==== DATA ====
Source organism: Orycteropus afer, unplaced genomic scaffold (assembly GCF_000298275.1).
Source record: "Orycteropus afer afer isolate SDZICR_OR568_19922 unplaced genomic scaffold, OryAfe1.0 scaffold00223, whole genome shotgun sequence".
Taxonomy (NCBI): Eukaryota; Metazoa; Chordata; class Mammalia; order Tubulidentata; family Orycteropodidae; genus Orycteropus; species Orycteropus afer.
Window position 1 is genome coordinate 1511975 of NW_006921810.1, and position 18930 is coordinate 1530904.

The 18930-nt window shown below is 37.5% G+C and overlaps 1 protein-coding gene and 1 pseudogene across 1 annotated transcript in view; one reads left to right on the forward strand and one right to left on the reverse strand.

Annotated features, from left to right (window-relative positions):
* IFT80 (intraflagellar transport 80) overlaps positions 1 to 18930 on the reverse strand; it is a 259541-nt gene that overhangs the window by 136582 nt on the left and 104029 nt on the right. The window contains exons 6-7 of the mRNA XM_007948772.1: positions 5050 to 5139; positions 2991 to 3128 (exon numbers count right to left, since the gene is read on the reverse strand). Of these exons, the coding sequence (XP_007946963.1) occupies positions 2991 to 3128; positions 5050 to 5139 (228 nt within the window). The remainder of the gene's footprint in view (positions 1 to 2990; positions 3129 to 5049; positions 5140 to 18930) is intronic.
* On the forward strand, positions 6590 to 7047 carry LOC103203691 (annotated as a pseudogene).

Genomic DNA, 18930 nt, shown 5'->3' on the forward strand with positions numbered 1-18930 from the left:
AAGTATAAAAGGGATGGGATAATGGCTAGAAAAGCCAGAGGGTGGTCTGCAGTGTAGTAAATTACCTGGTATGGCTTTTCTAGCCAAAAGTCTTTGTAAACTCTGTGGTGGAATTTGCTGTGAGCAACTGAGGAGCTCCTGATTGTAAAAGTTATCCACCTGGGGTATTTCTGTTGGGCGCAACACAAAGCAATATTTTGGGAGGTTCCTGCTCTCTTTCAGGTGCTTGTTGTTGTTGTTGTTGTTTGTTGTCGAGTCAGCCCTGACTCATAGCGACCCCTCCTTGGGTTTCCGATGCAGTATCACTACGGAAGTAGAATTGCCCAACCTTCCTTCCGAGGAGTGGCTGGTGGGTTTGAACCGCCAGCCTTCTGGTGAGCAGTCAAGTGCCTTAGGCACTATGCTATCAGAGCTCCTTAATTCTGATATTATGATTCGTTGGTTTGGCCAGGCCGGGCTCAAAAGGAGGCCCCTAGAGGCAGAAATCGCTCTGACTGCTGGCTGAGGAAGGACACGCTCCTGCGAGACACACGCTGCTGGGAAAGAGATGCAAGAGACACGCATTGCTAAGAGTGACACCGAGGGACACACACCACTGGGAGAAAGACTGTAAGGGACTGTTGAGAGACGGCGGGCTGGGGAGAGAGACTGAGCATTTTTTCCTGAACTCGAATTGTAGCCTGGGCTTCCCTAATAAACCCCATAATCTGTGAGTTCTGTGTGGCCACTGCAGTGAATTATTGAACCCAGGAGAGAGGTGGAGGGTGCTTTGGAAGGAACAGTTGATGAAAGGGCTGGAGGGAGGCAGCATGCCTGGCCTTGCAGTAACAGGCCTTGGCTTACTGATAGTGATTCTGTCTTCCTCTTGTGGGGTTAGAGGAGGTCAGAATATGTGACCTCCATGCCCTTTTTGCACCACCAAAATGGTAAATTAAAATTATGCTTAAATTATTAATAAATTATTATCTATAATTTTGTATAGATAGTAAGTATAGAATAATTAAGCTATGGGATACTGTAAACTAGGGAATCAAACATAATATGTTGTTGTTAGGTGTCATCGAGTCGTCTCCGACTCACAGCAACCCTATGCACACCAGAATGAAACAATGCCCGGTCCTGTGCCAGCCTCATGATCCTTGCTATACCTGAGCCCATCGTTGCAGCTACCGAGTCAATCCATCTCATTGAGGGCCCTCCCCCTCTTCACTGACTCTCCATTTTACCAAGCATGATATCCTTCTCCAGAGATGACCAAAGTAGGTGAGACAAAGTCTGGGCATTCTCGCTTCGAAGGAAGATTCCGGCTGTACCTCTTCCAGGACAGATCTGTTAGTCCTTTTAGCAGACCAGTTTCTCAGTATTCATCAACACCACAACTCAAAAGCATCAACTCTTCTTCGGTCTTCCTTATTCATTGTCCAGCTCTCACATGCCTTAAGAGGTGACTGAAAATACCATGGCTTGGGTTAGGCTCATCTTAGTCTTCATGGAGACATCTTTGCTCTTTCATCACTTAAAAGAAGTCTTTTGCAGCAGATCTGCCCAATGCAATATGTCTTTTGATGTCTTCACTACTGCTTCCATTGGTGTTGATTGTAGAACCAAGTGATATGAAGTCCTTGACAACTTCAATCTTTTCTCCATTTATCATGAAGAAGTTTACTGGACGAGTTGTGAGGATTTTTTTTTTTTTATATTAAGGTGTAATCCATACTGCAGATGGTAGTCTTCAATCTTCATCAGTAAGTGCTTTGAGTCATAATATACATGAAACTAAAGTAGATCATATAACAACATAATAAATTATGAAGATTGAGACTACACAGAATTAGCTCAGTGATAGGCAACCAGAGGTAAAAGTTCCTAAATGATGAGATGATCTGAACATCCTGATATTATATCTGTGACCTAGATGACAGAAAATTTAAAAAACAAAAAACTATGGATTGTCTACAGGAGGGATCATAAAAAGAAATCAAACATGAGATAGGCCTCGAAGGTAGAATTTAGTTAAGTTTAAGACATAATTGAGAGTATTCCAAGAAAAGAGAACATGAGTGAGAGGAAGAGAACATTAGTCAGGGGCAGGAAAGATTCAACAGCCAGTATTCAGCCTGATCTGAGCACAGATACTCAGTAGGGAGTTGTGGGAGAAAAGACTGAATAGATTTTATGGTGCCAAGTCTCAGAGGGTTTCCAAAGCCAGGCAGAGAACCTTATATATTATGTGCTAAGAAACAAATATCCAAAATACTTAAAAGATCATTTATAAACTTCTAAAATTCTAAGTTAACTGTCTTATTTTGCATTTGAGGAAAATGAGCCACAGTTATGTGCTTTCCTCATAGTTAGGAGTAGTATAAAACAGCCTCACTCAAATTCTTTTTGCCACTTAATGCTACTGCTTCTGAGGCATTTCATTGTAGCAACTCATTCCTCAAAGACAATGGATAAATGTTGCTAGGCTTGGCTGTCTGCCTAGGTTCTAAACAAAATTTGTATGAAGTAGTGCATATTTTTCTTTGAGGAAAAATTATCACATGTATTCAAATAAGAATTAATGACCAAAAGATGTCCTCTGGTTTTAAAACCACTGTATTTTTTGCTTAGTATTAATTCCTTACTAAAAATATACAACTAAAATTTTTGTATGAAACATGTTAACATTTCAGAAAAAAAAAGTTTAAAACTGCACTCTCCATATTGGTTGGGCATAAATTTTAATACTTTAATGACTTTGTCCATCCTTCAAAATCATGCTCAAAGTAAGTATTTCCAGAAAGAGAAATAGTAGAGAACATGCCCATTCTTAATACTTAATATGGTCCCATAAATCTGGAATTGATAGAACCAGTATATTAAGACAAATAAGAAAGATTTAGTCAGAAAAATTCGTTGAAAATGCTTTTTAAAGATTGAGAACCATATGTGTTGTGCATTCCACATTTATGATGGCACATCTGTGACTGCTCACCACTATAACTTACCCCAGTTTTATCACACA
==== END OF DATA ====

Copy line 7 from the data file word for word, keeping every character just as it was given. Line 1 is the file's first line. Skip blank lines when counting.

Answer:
* IFT80 (intraflagellar transport 80) overlaps positions 1 to 18930 on the reverse strand; it is a 259541-nt gene that overhangs the window by 136582 nt on the left and 104029 nt on the right. The window contains exons 6-7 of the mRNA XM_007948772.1: positions 5050 to 5139; positions 2991 to 3128 (exon numbers count right to left, since the gene is read on the reverse strand). Of these exons, the coding sequence (XP_007946963.1) occupies positions 2991 to 3128; positions 5050 to 5139 (228 nt within the window). The remainder of the gene's footprint in view (positions 1 to 2990; positions 3129 to 5049; positions 5140 to 18930) is intronic.